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10.8.12

Breslik's Sweltering, Paradisical Müllerin


Not having been able to make Christian Gerhaher’s Schoenberg-Berg-Beethoven recital at the Munich Opera Festival, I had to get my quality Liederabend in the countryside. A Schöne Müllerin with Slovak tenor Pavol Breslik laid waiting in Wildbad Kreuth, a spa for five hundred years and now a convention center run by the CSU-affiliated Hanns Seidel Foundation, nestled between the Tegernsee valley and the Tyrolean Achen valley, picturesquely surrounded by mountains on all sides.

The most scenic approach from Munich, short of a day-trip with bikes, is surely by train—bringing the bicycles—to Tegernsee, then bike the last eight gorgeous miles on dedicated bike paths along the Weissachau river via Rottach-Egern and Kreuth. A few cows on the grounds give scant notice to the visitor of the annual Oleg Kagan Festival and resume their grazing activities with poise.

It’s an early warm evening as the audience, a charming-peculiar assembly of local grandees and culture-travelers, file into the festival hall where a little later pianist Amir Katz and Pavol Breslik climb on the makeshift stage for the Schubert that Breslik finally tackles, in intimate surroundings. A year earlier he still hadn’t though himself ready for Schubert, perhaps thinking himself too impetuous: “When I sing Schumann or Dvořák or Liszt, I just want to eat my heart out! I always let the music speak first.” (SZ) As soon as he starts, it’s clear that his miller’s apprentice is a very serious young man about hiking! Breslik digs into the music, with believable involvement, in a throw-back heart-on-sleeve romantic way. The entire performance, if one could extract the adjective’s patronizing undertone, could be summarized as adorable.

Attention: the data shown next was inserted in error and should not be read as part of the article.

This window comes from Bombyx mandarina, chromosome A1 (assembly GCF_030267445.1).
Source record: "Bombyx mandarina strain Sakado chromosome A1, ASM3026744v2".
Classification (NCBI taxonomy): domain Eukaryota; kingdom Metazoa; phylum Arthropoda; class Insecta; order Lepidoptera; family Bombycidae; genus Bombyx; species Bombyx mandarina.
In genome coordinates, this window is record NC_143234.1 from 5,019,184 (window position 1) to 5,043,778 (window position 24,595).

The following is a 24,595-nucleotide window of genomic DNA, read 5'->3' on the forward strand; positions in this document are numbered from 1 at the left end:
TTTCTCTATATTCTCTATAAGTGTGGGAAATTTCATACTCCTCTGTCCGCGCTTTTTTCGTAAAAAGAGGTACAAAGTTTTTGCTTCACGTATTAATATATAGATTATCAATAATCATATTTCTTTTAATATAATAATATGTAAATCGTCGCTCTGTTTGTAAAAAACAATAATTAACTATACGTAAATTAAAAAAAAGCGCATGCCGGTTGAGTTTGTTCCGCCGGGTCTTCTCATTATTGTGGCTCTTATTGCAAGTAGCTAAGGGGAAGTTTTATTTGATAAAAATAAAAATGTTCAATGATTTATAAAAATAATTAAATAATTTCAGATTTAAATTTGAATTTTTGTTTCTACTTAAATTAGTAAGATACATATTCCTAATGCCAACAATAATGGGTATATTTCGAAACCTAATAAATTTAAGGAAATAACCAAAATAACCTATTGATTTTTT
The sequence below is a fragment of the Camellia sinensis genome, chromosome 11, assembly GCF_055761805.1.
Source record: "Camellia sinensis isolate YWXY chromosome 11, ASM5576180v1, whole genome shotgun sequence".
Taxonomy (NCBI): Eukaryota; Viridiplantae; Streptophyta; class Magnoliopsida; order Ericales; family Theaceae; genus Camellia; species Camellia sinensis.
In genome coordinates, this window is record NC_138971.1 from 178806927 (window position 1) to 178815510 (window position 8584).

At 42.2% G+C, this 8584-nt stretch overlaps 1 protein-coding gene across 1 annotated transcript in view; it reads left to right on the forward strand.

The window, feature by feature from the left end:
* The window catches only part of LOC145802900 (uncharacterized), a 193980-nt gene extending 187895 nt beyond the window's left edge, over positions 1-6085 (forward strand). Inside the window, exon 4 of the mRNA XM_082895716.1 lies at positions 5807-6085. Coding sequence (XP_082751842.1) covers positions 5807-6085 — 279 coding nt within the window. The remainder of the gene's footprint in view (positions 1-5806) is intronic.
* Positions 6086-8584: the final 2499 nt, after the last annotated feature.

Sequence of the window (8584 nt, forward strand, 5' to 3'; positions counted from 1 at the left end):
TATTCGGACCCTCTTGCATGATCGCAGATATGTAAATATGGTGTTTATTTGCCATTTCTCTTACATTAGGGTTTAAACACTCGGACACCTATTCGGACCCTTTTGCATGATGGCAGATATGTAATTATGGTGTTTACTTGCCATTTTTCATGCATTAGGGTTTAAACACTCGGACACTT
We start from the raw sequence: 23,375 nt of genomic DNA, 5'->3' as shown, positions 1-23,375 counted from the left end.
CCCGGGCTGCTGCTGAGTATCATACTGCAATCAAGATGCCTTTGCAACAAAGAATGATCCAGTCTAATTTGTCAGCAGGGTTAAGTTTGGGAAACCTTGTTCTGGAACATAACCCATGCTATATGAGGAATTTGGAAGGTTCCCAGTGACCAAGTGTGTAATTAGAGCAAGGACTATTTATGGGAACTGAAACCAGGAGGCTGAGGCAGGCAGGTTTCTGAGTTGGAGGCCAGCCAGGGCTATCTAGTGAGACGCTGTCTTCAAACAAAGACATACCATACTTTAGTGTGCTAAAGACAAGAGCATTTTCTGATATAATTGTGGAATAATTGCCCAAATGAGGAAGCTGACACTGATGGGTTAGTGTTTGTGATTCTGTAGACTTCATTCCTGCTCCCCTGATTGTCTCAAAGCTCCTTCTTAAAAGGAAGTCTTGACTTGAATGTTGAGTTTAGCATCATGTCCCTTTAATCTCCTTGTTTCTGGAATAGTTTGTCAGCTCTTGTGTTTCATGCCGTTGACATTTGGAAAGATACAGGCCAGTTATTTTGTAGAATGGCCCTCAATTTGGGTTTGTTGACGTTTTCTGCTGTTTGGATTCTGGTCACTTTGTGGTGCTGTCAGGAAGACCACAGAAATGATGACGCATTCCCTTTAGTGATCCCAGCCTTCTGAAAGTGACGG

Breslik works his way through song and song, high-strung, which one might not like, except that it’s so well done, so secure, so well judged, well-breathed (no audible signs at all of the recent illness that nixed the planned de-facto dress rehearsal in Elmau a few days before), so secure and so honest that it’s impossible not to fall in love with the performance. What helped was the wonderful diction, the impeccable pronunciation and enunciation, further adorned with the immediate, personal touch of Breslik’s most charming, subtle greater Austro-Hungarian accent.

Even the struggle—Breslik, sweating, strained, concentrated, and occasionally tense, clutched tightly into the wood of the Steinway with both hands wide to the sides, self-crucifying, until it was smudged from nook to curved end—was endearing. I couldn’t help but think of the parallels and difference to Simon Keenlyside’s Winterreise in Salzburg a year ago (not much helped by Pierre-Laurent Aimard), whose discomfort was mistaken for earnest interpretive choice, and whose toil—tone-deaf critical reception notwithstanding—tanked Schubert.

The wilder, the more emotive and extroverted the song, the easier it seems for Breslik. In his extraordinary powerful “Ungeduld” the opera-experienced voice came in particularly handy, communicating intense pain with great immediacy, puppy-like urgency. The audience, well aware of the breach of protocol that would entail, came very close to rewarding the visibly exhausted singer with impromptu applause. Breslik meanwhile writhed and wriggled to unbutton his Nehru jacket. As it got hotter and more humid, and the intervals between drinks of water for the melting tenor decreased, Breslik apologetically asked if he could shed the jacket and continue shirt-sleeved… “looks a little worn, I’m afraid”. Eventually he asked if anyone minded if he opened the windows for a while. “No one will be bothered outside, if we leave them open, do you think? Yes, the birds maybe…” and proceeded to open the French doors to the terrace himself. Sure enough, one or two forest birds joined in for “Trockne Blumen”.

Amir Katz provided a calm, unfazed, equally perspiring foundation on which Breslik delivered his Schubert, which ever more felt like eavesdropping in on something very personal and inescapably personable. The raspy “R’s” in “Gute Ruh, gute Ruh!” of “Des Baches Wiegenlied”, indicated the end a long journey that Breslik had lived through before some 600 eyes and ears, arriving there with in genuine exhaustion. He was wildly, enthusiastically rewarded by the silver and light-blue haired Bavarian Hinterland audience.

It’s worth traveling to hear Breslik anyway, but were he appear at the Oleg Kagan Festival again next year, I know I’ll be pumping the tires and checking the breaks well in advance.


Picture of Amir Katz and Pavol Breslik © Klaus J. Kalchschmid